Maduro installs all-powerful Venezuela assembly amid protests

Published 04.08.2017 09:42
Updated 04.08.2017 10:36
A poster that shows some of Venezuela's opposition leaders holding a sign with a message that reads in Spanish: That constituent assembly will not pass is displayed on a wall near Altamira Square in Caracas, Venezuela, Aug. 3, 2017. (AP Photo)
A poster that shows some of Venezuela's opposition leaders holding a sign with a message that reads in Spanish: "That constituent assembly will not pass" is displayed on a wall near Altamira Square in Caracas, Venezuela, Aug. 3, 2017. (AP Photo)

Venezuelan President Nicolas Maduro is heading toward a showdown with his political foes, promising to seat a new constituent assembly Friday that will rewrite the country's constitution and hold powers that override all other government branches.

Leaders of the opposition urged Venezuelans to fill the streets of the capital Friday, hoping to provide a strong showing that many people object to the assembly.

The body's 545 delegates were expected to be installed at the legislative palace in a room just yards (meters) from the chamber where the opposition-controlled National Assembly meets. Maduro, who has said he will use the assembly to punish his opponents, planned to attend the opening session.

The legislature building has been the scene of bloody clashes in recent weeks and the installation of the all-powerful assembly will intensify a political struggle that has brought three months of bloody anti-government protests to Venezuela. Maduro vows the assembly will strip opposition lawmakers of their constitutional immunity from prosecution, while members of congress say they will only be removed by force.

"The only way they'll get us out of here is by killing us," declared Freddy Guevara, the National Assembly's first vice president. "They will never have the seat that the people of Venezuela gave us."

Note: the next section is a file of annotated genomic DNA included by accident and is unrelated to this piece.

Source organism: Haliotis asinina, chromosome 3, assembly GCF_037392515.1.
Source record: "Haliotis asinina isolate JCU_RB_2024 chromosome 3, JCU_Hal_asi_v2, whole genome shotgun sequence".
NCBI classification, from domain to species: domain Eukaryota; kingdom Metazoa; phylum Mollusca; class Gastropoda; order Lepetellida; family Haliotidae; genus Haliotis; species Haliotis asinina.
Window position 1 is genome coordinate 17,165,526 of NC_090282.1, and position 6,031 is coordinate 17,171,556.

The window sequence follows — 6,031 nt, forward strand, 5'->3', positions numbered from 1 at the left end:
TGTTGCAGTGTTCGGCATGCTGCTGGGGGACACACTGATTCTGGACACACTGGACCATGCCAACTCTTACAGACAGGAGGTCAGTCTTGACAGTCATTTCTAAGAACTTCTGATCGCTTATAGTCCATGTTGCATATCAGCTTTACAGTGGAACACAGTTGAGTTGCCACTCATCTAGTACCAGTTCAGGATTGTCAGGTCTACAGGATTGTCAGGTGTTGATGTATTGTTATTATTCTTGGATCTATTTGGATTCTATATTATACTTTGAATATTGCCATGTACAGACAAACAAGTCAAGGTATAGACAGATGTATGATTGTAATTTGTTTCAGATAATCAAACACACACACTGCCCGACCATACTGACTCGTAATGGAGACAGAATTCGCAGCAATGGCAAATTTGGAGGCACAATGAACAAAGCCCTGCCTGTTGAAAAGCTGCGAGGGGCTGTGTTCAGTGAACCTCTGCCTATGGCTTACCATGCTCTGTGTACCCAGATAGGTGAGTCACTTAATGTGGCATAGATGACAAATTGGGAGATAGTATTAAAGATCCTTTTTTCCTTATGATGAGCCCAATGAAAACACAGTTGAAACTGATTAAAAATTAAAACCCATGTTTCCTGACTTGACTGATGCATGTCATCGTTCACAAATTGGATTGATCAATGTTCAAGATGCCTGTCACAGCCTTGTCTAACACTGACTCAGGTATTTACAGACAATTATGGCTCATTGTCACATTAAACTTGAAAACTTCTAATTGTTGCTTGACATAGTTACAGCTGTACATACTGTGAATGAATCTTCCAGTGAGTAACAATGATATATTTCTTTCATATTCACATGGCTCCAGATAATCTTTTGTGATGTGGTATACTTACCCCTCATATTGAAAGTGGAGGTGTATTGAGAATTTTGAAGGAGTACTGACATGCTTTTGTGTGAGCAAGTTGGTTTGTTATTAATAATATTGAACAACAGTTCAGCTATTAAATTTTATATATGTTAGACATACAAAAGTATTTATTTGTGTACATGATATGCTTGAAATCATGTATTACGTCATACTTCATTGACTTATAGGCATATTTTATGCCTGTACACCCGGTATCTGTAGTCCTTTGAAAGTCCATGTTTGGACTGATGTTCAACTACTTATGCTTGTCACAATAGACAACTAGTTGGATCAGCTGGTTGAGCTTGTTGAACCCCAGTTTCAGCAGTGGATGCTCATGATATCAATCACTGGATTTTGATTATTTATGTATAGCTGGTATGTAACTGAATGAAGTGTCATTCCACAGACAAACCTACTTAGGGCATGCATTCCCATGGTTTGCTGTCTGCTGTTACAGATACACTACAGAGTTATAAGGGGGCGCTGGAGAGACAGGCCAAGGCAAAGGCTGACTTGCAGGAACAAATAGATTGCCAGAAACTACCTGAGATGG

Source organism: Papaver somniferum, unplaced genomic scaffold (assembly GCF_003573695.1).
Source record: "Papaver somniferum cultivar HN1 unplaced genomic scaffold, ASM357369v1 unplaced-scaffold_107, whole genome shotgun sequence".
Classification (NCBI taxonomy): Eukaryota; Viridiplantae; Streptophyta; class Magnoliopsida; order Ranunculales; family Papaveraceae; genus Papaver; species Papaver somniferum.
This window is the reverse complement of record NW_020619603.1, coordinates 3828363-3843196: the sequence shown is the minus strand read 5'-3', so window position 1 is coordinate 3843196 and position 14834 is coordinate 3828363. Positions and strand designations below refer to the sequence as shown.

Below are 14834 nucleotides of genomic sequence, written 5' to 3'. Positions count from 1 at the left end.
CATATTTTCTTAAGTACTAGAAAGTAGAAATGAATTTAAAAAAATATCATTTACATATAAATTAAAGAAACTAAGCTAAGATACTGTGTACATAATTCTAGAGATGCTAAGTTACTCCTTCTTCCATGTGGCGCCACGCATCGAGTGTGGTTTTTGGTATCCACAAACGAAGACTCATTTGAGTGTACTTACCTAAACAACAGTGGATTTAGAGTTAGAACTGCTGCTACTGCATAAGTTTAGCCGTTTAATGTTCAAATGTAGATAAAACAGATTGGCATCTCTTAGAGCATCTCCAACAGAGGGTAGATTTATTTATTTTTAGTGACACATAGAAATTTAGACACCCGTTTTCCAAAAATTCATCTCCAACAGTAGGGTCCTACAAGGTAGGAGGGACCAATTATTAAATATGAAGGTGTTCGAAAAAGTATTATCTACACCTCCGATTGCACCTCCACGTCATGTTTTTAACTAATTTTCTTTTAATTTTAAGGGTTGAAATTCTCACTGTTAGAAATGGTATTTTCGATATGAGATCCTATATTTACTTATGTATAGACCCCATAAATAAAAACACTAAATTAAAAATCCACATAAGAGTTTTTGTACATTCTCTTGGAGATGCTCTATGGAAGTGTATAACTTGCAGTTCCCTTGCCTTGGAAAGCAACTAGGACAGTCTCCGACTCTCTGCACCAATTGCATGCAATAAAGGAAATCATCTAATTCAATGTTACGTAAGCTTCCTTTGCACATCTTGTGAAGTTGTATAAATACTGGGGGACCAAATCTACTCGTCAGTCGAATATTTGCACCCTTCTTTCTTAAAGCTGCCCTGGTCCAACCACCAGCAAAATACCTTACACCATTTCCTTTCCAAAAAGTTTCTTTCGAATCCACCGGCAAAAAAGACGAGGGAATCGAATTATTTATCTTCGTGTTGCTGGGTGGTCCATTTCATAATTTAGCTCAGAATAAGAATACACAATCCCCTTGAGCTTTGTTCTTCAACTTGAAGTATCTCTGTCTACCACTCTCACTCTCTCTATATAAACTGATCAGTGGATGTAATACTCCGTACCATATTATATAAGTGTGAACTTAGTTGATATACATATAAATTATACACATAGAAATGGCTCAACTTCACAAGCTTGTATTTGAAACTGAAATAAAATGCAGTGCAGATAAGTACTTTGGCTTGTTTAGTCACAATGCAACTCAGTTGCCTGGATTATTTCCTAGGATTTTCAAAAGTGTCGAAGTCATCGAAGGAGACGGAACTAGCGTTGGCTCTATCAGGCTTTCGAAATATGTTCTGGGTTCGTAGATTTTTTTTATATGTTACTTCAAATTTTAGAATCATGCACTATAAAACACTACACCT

Unlimited powers

The body marks a new stage in Venezuela's rule.

With unlimited powers to dissolve the National Assembly or amend laws, the new body is tasked with rewriting the 1999 constitution brought in under Maduro's late mentor and predecessor, Hugo Chavez.

Maduro claims its work will yank Venezuela out of its worsening spiral of political and economic crisis, though he has not detailed how. Nor has he given an end-date for the Constituent Assembly, which he said would operate for years.

The body is being challenged on several fronts.

Backing opposition allegations of fraud, Smartmatic, a British-based company involved in the vote technology behind the election last Sunday, said the official turnout figure had been tampered with and exaggerated by at least a million voters.

Although brushed off by Maduro as part of a plot by "the international enemy," that gave grounds for Venezuelan Attorney General Luisa Ortega -- a thorn in Maduro's side -- to order an investigation.

She said prosecutors had lodged court cases seeking to have the Constituent Assembly annulled, though few in Venezuela believed that would be achieved.

The country's supreme court has systematically sided with the president in blocking prosecutorial or legislative gambits against the government.


Using his daily appearances on state television, Maduro has lashed out at several of the 40 countries that admonished him for seeing through the creation of the new assembly.

After being hit with U.S. sanctions and called a dictator by U.S. President Donald Trump, Maduro said defiantly that he was standing up to what he called imperialism.

The Venezuelan leader also slammed Mexico, Chile and Peru as American vassals for saying they would not recognize the new assembly.

But with the European Union and other nations also condemning the Constituent Assembly, Maduro is fighting against a broad tide, even if he has support of Russia, which holds billions in Venezuelan debt, as well as Cuba, Bolivia and Nicaragua.

Diving currency

The uncertainty and unease surrounding the path Maduro has set Venezuela on has been reflected in an accelerating depreciation of the country's already debilitated currency, the bolivar.

It lost more than 17 percent of its value against the dollar on Thursday, placing scarce imported food and medicine further out of reach for many Venezuelans.

One analyst, Luis Salamanca, said the new assembly "is being born badly, but Maduro doesn't care. He just wants a Constituent Assembly that suits him."

According to Datanalisis, a polling firm, 72 percent of Venezuelans reject the assembly. And 80 percent reject Maduro's leadership.

But the president enjoys the backing of the military, as well as judicial and electoral authorities, allowing him to forge on.

"More than changing the constitution, the main goal is to govern without limits," said another analyst, Benigno Alarcon.

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